I’ve made promises to some people to get up some pictures of the recent Blue Havana II herf, but I just haven’t had the time. The road trip approaches, and I’m scrambling to get ready for that and keep up with all my obligations (blog-ligations?). But good news! Jim has already uploaded his gallery of herf pictures, so I’m sorta off the hook. (At some point I will definitely upload the pictures to my online photo galleries, I’m just not sure when.)
By all accounts the herf was a success and a great deal of fun. Relying heavily on Jim’s pictures, I think we had a total attendance of 15 or 16 people, with ten of them participating in the box pass. His innovative live “Twice Around the Block Pass” was like Christmas in August for the attendees. I don’t think anybody walked away without a treat. (And if you did, it was your own fault, you had two shots at the box!) If you’d like to see how it went down, you can find the complete list of puts and takes, as well as the original box contents on this thread at CigarLive.
Though it was billed as a Camacho “cigar tasting”, last night I joined DiscDog (Every board known to man and a few besides), NNexus (CigarLive) and Justin (Is he on the board yet?) again for what was basically another herf at Highland Cigar Company. A little foolishly, I didn’t bother to bring a supply of cigars along, assuming that there’d be a sample cigar or two at a cigar tasting. I was wrong, at this event, you only get a taste of what you buy. (Of course there was a buy-3-get-a-cigar-of-lesser-value-free deal.) Which, if you think about it, is a bad idea. How on earth would somebody new to Camacho know what to buy? The Triple Maduro is still pretty new, do you really want to buy three to find out if you like it? Unless you’re selling dog rockets and you know it, you only stand to benefit by giving out a freebie or two.
Compare this to the Oliva Serie V event I blogged about a while back. There was a lot of buzz about this cigar, but a lot of words of caution also regarding it’s potency also. Allowing people to try it before they buy it, has resulted in them selling their entire stock out at each event. Heck, I wasn’t planning on buying any, but I walked out of there with all the double robustos they had left! And I know a few people who were initially intimidated by the cigar left the event with a handful and a big smile on their face.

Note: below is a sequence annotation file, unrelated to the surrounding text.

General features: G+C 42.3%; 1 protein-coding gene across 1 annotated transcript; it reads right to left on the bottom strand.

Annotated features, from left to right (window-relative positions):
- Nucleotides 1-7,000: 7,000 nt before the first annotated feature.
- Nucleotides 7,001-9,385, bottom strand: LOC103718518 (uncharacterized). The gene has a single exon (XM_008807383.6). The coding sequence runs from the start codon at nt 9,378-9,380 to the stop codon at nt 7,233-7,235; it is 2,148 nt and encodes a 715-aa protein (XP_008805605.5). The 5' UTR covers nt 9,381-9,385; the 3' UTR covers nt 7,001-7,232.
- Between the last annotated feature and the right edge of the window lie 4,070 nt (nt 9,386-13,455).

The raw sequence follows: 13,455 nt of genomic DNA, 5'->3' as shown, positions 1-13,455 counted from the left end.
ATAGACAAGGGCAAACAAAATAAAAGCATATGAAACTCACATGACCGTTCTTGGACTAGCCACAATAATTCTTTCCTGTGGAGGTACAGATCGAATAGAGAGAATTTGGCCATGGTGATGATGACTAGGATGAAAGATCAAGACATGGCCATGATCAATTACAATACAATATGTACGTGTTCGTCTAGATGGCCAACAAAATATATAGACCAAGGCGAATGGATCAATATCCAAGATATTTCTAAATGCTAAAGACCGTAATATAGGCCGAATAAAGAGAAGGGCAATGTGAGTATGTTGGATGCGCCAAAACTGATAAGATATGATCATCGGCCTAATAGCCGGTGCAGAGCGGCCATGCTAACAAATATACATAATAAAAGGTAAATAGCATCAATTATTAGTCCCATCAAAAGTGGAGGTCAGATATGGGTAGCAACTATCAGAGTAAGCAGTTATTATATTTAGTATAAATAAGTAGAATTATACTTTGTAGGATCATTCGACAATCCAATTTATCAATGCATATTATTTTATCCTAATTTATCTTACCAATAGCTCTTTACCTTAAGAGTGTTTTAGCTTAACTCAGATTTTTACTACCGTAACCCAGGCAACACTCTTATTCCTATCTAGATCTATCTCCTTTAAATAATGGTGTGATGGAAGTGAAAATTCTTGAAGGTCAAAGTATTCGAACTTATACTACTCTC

The badness of the no-sample plan is magnified by offending a true connoisseur and cigar board veteran like DiscDog. His opinion of a cigar may affect as much as thousands of dollars in sales. Rumored to have the most splendiferous cigar collection in the state of Georgia (I should know, I’m actively spreading the rumor), he not only didn’t buy a Camacho that night, he didn’t even smoke one of his own. Instead he broke out one of the finest, most exotic cigars any of us had seen in a very long time: A Partagas Culebra, constructed of three, full-sided churchill cigars intertwined.
For a cigar that looks a lot like you’re burning Dilbert’s tie when smoked, it had fantastic construction, easily sporting a two inch ash that even held on even through the bends of the cigar. (Keep an eye on NNexus’ signature on CigarLive, you might get to see what I’m talking about.) I had a puff or two off one of the curly beasts and it had a great smooth flavor with an subtle edge-of-the-tongue spice and a sweetness that built up as the cigar smoked. (Actually, I can’t verify the sweetness, the Camacho Select I was smoking made it impossible for me to tell in the second sample.)
You never saw a happier group of herfers. Did I say “happier”? I meant higher. Those guys were buzzing something fierce by the time the rounded the first bend. Man, I really wish I hadn’t forgotten my camera.
OK, I’m off. The next post you read is likely to be from the road, somewhere between here and Portland, Oregon.